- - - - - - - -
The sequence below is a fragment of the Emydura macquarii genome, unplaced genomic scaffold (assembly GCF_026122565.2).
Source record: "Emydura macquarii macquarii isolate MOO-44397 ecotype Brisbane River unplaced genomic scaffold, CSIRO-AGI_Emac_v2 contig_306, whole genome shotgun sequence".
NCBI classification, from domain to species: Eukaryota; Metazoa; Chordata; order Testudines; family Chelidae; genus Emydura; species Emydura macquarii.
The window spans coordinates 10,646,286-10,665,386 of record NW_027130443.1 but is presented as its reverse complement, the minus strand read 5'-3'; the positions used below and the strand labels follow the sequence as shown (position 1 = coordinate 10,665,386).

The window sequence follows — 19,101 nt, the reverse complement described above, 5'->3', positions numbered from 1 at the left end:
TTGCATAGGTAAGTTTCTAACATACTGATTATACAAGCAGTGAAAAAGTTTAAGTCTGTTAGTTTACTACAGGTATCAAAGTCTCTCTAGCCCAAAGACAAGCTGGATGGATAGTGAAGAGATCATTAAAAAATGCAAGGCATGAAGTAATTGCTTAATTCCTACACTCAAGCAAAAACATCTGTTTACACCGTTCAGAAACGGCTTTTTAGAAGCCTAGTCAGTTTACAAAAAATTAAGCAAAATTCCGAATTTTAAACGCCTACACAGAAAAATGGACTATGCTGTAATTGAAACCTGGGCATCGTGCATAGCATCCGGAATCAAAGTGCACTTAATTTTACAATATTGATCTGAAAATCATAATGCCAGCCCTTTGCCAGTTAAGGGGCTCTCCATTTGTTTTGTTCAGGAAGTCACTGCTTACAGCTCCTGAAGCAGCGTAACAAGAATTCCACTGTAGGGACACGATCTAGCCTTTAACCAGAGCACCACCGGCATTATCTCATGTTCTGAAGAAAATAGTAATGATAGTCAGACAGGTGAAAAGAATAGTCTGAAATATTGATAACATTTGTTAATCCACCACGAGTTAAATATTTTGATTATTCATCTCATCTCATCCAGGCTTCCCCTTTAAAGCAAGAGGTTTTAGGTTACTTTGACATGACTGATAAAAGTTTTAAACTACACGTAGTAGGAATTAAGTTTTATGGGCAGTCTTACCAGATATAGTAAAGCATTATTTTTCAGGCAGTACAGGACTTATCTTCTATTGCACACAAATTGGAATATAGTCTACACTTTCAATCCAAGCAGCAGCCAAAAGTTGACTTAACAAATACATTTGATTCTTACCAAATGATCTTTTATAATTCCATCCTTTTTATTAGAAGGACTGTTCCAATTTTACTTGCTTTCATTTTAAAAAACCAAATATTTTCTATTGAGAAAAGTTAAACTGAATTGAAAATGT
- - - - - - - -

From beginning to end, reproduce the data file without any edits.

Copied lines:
The sequence below is a fragment of the Emydura macquarii genome, unplaced genomic scaffold (assembly GCF_026122565.2).
Source record: "Emydura macquarii macquarii isolate MOO-44397 ecotype Brisbane River unplaced genomic scaffold, CSIRO-AGI_Emac_v2 contig_306, whole genome shotgun sequence".
NCBI classification, from domain to species: Eukaryota; Metazoa; Chordata; order Testudines; family Chelidae; genus Emydura; species Emydura macquarii.
The window spans coordinates 10,646,286-10,665,386 of record NW_027130443.1 but is presented as its reverse complement, the minus strand read 5'-3'; the positions used below and the strand labels follow the sequence as shown (position 1 = coordinate 10,665,386).

The window sequence follows — 19,101 nt, the reverse complement described above, 5'->3', positions numbered from 1 at the left end:
TTGCATAGGTAAGTTTCTAACATACTGATTATACAAGCAGTGAAAAAGTTTAAGTCTGTTAGTTTACTACAGGTATCAAAGTCTCTCTAGCCCAAAGACAAGCTGGATGGATAGTGAAGAGATCATTAAAAAATGCAAGGCATGAAGTAATTGCTTAATTCCTACACTCAAGCAAAAACATCTGTTTACACCGTTCAGAAACGGCTTTTTAGAAGCCTAGTCAGTTTACAAAAAATTAAGCAAAATTCCGAATTTTAAACGCCTACACAGAAAAATGGACTATGCTGTAATTGAAACCTGGGCATCGTGCATAGCATCCGGAATCAAAGTGCACTTAATTTTACAATATTGATCTGAAAATCATAATGCCAGCCCTTTGCCAGTTAAGGGGCTCTCCATTTGTTTTGTTCAGGAAGTCACTGCTTACAGCTCCTGAAGCAGCGTAACAAGAATTCCACTGTAGGGACACGATCTAGCCTTTAACCAGAGCACCACCGGCATTATCTCATGTTCTGAAGAAAATAGTAATGATAGTCAGACAGGTGAAAAGAATAGTCTGAAATATTGATAACATTTGTTAATCCACCACGAGTTAAATATTTTGATTATTCATCTCATCTCATCCAGGCTTCCCCTTTAAAGCAAGAGGTTTTAGGTTACTTTGACATGACTGATAAAAGTTTTAAACTACACGTAGTAGGAATTAAGTTTTATGGGCAGTCTTACCAGATATAGTAAAGCATTATTTTTCAGGCAGTACAGGACTTATCTTCTATTGCACACAAATTGGAATATAGTCTACACTTTCAATCCAAGCAGCAGCCAAAAGTTGACTTAACAAATACATTTGATTCTTACCAAATGATCTTTTATAATTCCATCCTTTTTATTAGAAGGACTGTTCCAATTTTACTTGCTTTCATTTTAAAAAACCAAATATTTTCTATTGAGAAAAGTTAAACTGAATTGAAAATGT